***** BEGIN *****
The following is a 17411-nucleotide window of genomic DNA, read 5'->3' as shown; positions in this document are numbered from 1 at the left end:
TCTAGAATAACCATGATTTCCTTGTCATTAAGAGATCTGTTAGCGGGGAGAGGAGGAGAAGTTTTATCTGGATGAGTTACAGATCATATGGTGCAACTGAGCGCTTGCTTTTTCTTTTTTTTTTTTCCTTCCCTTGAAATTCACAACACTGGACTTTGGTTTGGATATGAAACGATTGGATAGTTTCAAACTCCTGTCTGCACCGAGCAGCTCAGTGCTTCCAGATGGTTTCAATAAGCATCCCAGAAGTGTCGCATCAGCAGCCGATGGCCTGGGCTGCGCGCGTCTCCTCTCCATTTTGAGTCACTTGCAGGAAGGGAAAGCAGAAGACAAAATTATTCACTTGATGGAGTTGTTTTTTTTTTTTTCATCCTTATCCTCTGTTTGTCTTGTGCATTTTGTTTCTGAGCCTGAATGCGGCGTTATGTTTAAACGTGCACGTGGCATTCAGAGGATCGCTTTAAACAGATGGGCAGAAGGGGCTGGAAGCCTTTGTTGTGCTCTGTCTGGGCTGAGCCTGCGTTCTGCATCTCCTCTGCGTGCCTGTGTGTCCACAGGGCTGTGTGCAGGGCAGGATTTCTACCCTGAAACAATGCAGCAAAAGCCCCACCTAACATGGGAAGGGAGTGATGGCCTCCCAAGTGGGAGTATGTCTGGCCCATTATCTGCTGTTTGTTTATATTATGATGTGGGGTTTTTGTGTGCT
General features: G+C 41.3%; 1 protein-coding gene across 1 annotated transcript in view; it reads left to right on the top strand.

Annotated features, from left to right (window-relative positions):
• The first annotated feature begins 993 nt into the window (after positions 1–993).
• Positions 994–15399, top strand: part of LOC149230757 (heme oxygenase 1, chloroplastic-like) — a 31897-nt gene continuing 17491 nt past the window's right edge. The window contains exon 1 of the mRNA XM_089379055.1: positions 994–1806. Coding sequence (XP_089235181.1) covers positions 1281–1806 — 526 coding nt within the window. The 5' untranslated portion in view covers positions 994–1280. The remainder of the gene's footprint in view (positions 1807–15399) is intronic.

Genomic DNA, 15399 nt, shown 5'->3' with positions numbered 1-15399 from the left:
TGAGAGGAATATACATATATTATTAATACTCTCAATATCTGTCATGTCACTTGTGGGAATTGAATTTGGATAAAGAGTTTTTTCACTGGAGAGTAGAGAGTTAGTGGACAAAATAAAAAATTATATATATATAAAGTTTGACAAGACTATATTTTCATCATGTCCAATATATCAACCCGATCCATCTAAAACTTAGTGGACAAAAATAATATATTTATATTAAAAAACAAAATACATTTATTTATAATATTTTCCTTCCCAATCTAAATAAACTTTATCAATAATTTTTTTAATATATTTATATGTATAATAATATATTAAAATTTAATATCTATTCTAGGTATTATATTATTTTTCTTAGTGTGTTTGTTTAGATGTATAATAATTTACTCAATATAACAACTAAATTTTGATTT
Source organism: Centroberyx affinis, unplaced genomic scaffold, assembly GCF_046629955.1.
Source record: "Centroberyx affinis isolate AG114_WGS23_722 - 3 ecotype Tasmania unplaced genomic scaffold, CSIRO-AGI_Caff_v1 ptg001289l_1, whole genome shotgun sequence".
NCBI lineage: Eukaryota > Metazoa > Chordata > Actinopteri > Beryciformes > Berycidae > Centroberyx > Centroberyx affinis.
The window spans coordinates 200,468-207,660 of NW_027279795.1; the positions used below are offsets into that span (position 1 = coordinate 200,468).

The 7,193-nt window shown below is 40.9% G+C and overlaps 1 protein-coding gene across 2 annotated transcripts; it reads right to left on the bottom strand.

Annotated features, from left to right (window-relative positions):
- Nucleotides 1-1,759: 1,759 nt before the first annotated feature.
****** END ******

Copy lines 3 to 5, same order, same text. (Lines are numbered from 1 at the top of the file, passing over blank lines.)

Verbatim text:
General features: G+C 41.3%; 1 protein-coding gene across 1 annotated transcript in view; it reads left to right on the top strand.

Annotated features, from left to right (window-relative positions):
• The first annotated feature begins 993 nt into the window (after positions 1–993).